Since my very last post on this blog was a review for the book that gives this series its name, I hope it comes as no surprise to anyone that I finally got around to finishing reading A Game of Thrones. While it was a very satisfying read and I’ve already jumped into the second book A Clash of Kings, it does present a sort of problem for my reviews for this site, which is to stick to reviewing the television series and not allow my emotions towards the book to heavily color these reviews. I also have to avoid giving any sort of spoilers away for future episodes of the show since I know where everything else is finally heading. Well, anyways back to the show, tonight’s episode wasn’t quite as good as last weeks, but I would put it on the same level as the pilot, although it suffers from the pilot’s problem which is having to introduce an incredibly large number of new characters to the series and therefore doesn’t give much time to continue advancing the plot, although it does lay the ground work for a lot of the stuff that will happen later in the series.

This week’s episode is split practically all over the entire continent of Westeros as well as the land across the narrow sea, where Daenarys and the Dothraki make their way across the massive grass lands. Ned Stark has finally arrived in the capital, King’s Landing, and is almost immediately awakened to what a rat’s nest King Robert’s court is. A slew of new characters are introduced at the first council meeting, where Ned is immediately placed in charge and it is insinuated that Robert rarely ever takes an active part in governing. The two most important of the new characters that you meet are Lord Petyr Baelish, more often known by Littlefinger and Varys, a eunuch and the master of basically espionage and discovering hidden information. Littlefinger is played by the marvelous Aiden Gillen who I know mostly from the best TV show ever, The Wire, where he plays Baltimore Mayor Tommy Carcetti. It is outright stated that when Littlefinger was younger, he was much in love with Ned’s wife, Catelyn. Through Littlefinger, you learn the source of the knife that was sent to kill young Bran Stark in his bed. It belonged to Tyrion Lannister. In the book, you don’t find out until much later for sure that it wasn’t Tyrion. However, in like the very next scene of the show, you see Jaime Lannister and the Queen discussing how Jaime had the murder ordered. I kind of have to question that decision.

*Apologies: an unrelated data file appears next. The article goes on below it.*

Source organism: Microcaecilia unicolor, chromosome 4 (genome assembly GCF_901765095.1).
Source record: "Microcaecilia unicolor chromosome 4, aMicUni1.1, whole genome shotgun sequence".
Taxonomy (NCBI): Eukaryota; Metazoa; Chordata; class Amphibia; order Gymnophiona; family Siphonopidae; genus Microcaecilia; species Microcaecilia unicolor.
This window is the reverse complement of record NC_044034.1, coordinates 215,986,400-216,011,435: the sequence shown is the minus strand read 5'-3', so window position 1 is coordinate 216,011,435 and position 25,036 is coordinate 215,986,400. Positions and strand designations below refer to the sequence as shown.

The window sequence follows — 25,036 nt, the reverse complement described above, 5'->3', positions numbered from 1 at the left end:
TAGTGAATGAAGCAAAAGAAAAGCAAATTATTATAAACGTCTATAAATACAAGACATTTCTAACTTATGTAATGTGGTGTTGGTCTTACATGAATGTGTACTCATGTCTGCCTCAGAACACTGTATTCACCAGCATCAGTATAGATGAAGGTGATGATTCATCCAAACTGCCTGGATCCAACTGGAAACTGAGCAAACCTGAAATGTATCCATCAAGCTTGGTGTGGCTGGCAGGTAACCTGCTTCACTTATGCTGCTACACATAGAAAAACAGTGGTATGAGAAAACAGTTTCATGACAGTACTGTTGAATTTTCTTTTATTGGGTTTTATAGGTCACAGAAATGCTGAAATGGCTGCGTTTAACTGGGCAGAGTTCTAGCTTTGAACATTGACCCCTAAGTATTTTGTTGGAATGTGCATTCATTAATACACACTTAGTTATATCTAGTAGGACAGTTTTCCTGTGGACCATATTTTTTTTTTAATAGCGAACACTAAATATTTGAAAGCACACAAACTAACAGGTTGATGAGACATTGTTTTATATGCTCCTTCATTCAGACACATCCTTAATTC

Back at the Wall, you see Jon Snow making short work of all of the new recruits who will soon be his brothers in the Night’s Watch. Jon has had castle training and knows how to use a sword, whereas most of the other boys were forced to be part of the Watch. Tyrion quickly humbles the boy and lets him know what an arrogant prick he’s been right before the other boys can beat the tar out of him in the bunks. At Winterfell, Bran has awoken from his coma but doesn’t remember any of what happened, and we get our first glimpses into the kind of man that Robb, his older brother, will grow into. In the land of the Dothraki, Daenarys finally gets a chance to put her absolute dick of a brother, Viserys, into his place and it is glorious and very rewarding. We also discover that she is with child, and that her relationship with Khal Drogo has become much warmer than his normal rapings ever since she decided to take an active part in their sex life. While the book handled Dany and Drogo’s relationship much different, I’m not necessarily going to call the show’s decisions bad, just different.

Other highlights from the episode include the first appearance of Syrio Forel, who becomes young Arya Stark’s sword fighting instructor after her father discovers the sword that Jon gave her in the previous episode. Arya’s plot arc over the first book is one of my favorites and this is one of the key turning points for her on the show. The scene where Tyrion pisses off of the top of the Wall is a nice little call back to him doing exactly what he said he wanted to in the last episode. And a scene where Jaime Lannister, King Robert Baratheon and the head of the Kingsguard Barristan Selmy share haunted stories of the first time they killed a man. This episode did a really good job of fitting in, naturally, the back story and history of Westeros in a way that didn’t feel too forced.

This episode was, unfortunately, a lot slower and full of less suspense and tension than last week’s episode. I know how action-packed and full of shocks and twists that the rest of the season will be so this doesn’t worry me at all. This episode had to exist in order to make sure that everything else made sense for the rest of the season, and once again, this episode was quite faithful to Martin’s orginal words, although this one, more than other two, had scenes that weren’t actually in the book. That’s ok though cause the scenes were all actually pretty interesting and added some needed character development to the different characters it was showing.

Episode Score: A-